Low-Income Families Push Back on Proposed Boston Bag Fee

Opponents of a proposed bag fee in Boston are pushing back.

"I just think it's a big imposition," Jim Farrow of the city's Mission Hill neighborhood said.

The city council is debating a bill that would reduce the use of plastic bags in city limits by requiring stores to charge five cents at checkout for every bag used.

"[Plastic bags] are everywhere," said Aileen Kelley, who lives in Boston. "I've actually had them hit me as I'm walking down the street."

Tuesday afternoon, the bill was debated in a public hearing in the City Council chamber amongst environmental experts and residents.

"There are much, much greater things we need to do right now," said Lawrence Wedgeworth, who lives in Roxbury.

One major question being asked is whether the fee is fair for lower income families.

"At this time, we do not support the proposed ordinance," said Commissioner Carl Spector of Boston's Environment Department. "Recognizing that some of our municipal neighbors and other cities across the country have adopted similar proposals, we remain concerned about their impact, especially on lower-income households and smaller stores."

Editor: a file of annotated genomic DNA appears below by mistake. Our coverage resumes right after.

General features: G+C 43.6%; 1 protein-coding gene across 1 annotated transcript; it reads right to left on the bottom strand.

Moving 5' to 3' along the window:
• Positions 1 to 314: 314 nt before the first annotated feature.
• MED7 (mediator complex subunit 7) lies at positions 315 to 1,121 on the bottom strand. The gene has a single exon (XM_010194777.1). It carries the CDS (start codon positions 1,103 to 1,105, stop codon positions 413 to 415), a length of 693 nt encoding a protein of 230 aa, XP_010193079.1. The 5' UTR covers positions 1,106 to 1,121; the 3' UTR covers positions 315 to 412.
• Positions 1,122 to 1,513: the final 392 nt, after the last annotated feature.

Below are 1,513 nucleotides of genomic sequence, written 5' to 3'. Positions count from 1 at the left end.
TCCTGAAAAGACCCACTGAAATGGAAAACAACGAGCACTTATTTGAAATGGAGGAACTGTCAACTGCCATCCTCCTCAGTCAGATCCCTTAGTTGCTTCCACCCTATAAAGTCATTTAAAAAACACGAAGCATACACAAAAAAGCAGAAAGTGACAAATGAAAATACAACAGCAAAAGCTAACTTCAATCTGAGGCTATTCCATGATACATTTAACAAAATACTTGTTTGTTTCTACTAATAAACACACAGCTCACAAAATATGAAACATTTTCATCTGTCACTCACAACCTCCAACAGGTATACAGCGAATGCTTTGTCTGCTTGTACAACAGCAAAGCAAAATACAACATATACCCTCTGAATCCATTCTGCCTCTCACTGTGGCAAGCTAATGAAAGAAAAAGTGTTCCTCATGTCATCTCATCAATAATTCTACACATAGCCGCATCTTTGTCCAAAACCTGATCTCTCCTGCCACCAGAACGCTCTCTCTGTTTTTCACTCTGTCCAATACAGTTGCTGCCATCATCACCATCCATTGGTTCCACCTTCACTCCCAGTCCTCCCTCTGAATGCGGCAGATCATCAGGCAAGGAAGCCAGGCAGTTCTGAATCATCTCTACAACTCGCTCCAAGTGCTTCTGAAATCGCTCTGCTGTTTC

Erica Mattison, the legislative director of the Environmental League of Massachusetts, is in favor of the bill.

"I think anytime you're going to have some change, you're going to have some opposition to it," she said.

The bill is sponsored by Council President Michelle Wu and Councilman Matt O'Malley.

"There's no doubt that even a penny or five cents is going to be impactful," said O'Malley. "I'm not doubting that. One thing this ordinance seeks to do is really encourage businesses to offer a five-cent rebate if someone brings a reusable bag. We cannot mandate that in the ordinance. We can encourage."

Some groups like Mather Elementary School Girl Scouts have started collecting reusable bags in the city and handing them out for free. Mary Grady is one of their leaders and says they have handed out hundreds of bags.

"We're distributing these reusable bags at the farmer's markets in Codman Square as well as Ashmont and the response has been wonderful," said Grady.

As for why the city wants to do this, proponents cite concerns over pollution.

"I'm so tired of picking up plastic bags that are dropped maybe half a block from the store from where the item was bought," said Rosemary Jones of Jamaica Plain.

There is no deadline to get the bill approved.

The next step is to get it out of committee, where the council could then vote on it. If they pass it, the bill would then go to Mayor Marty Walsh's desk.

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